Tuesday, March 27, 2007

A Conflict of Interests

Today, I had my first visual arts class since high school. It is called Intervention and Public Practice, which to me sounds more like some sort of a class for law students. Or a class they would offer to inmates on death row and terminally ill patients, because it might make their lives that much shorter.

I went because I need a visual arts class, and because it is also listed under Art History. There was no course description to be had online, and after sitting through a class that was held in an art studio with the teacher describing in detail each class session we will have for the next 9 weeks, I can confidently say I still do not know what the class is about. All I know is that I have no business being in that class, and I am now considering dropping it and taking Problems with Modernism: 1913, instead.

We got into class and the first thing the teacher had us do is a 20 minute freewrite in which we described had to give "light to who you are, your interest in art, your ideas of art in public places and how you fit into art practice." I finished mine in under 7 minutes, but since the teacher explicitly said that we could do ANY FORM we wanted to describe ourselves, be that a poem or to perform an interpretive dance, the other students who actually looked like they might belong on the class (you know...tall boys with infinitely long, skinny legs and hair covering their eyes), other people took a longer time. So after I had finished, I had an ample amount of time to look around at my peers.

They were all older than me. They all looked like they hadn't eaten carbs in a couple of years. And most of them looked pained. Artfully pained. They fit David Sedaris' description of his artsy, cracked out days in Me Talk Pretty One Day to a tee.

We started to read our descriptions aloud. I was the third person to go. The two people before me said things like "I don't want to be opaque...I enjoy the sound of sunsets...I think discussion is irrelevant...I enjoy finding meaning in the systems of the universe...I enjoy holding hands...I like miniature things...I enjoy words on a page...I am interested in my disinterests, like spelling and grammar...". Descriptions like that. Things that I felt like I might have written years ago, before I tried reading The Perks of Being a Wallflower. Before I recognized the flaws of Garden State. And before I recognized that focusing on the deeper, darker side of your psyche is not going to unconditionally revolutionize art in your lifetime or even in the future. Before I recognized that you just have to get over yourself and move on.

There was a sculptor, a multimedia artist, a couple of PhD students in a variety of artsy things, and then a couple of other artsy people. And then me, who was sitting in a very isolated part of the circle with several empty chairs next to me, because people just KNEW that if they got too close to me, they would lose their artsy aura.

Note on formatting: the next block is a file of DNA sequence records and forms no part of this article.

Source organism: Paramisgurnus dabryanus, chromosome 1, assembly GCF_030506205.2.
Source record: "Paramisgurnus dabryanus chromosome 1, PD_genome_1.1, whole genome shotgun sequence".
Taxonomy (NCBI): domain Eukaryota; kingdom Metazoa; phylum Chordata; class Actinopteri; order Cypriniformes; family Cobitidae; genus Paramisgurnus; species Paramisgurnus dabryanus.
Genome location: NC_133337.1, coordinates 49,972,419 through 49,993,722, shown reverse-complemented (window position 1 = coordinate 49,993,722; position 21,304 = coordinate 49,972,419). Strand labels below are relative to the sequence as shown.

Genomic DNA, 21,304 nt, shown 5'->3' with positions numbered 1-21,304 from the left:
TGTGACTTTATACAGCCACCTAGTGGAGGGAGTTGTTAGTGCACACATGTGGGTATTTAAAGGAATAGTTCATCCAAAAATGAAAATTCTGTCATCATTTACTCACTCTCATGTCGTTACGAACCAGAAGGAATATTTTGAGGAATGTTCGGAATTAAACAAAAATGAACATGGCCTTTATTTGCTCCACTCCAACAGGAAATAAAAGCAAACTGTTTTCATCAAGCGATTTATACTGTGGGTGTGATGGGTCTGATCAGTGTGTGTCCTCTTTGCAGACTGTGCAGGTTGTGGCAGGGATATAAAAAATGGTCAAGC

I've found through a variety of experiences in foreign countries that the only way to communicate with people who don't speak the same language as you is to be gravely blunt. Like the time when I was stuck in Bologna and needed a tampon. Could I say tampon in Italian? No. But what I could do is pull one out of my purse and said "I would like this" *point* Or when I needed deodorant in Portugal. "I would like this" *lift underarm and apply imaginary deodorant* The same held true for trying to communicate with this class. My description was short and sweet, to the point, I am Adrianne from California and what I know about art is this. And I like musuems."

The teacher's description involved how if he were held hostage in a museum, he would probably lock himself in a bathroom instead of remain in the gallery. Excellent. I can tell that we have the same approach to things.

The class also involves "Heated Debates" in the university pub (because, according to the teacher, people say things with alcohol they don't say when they're sober...he got that one right, but in my experience, with alcohol in my system, I have never yet waxed lyrics or revealed insightful commentaries about Intervention and Public Practice) and mysteriously entitled "Happenings" that everyone participates in with groups. The group is supposed to come up with something, a "Happening," that...I have no clue. My comprehension ends there of the "Happening." Something that has to do with the class.

When I was walking out of the class, one of the boys joined me on my speed walk back to my apartment and asked me:

"If you could be a ghost, what would you haunt?"

It was then that I decided that my personal description should have been something like this:

"Hi, my name is Adrianna Klara Gyorfi. I am from California. I do not like the smell of body odor, and I enjoy biting sarcasm and wit. I also like describing people like you in my blog. And as far as my place in the practice of art, the pictures I will paint of you all in it will not be pretty."


At 11:30 PM, Blogger Russell said...

Heated debates in the pub are part of the curriculum?

As a passive spectator I look forward to more unpretty pictures to be painted of this class.

At 9:47 PM, Blogger Kat said...

I enjoy finding meaning in the systems of the universe...


and now that that's out of my system: the Pub thing is actually kind of cool. I mean, I don't know. it sounds like fun, sort of. If the people in your class weren't like the people you just described.

At 9:57 PM, Blogger pamela said...

Are you serious about the hug? What did the POOR professor say?!

At 12:58 AM, Anonymous Matthew said...

This blog is great... I definitely know those people you are describing. My vote: don't drop the class. You will have many interesting blogs if you stay in it!

And you can BS your way to an A. They should actually call these classes "BSing for credit"

I love you Adrianne :)


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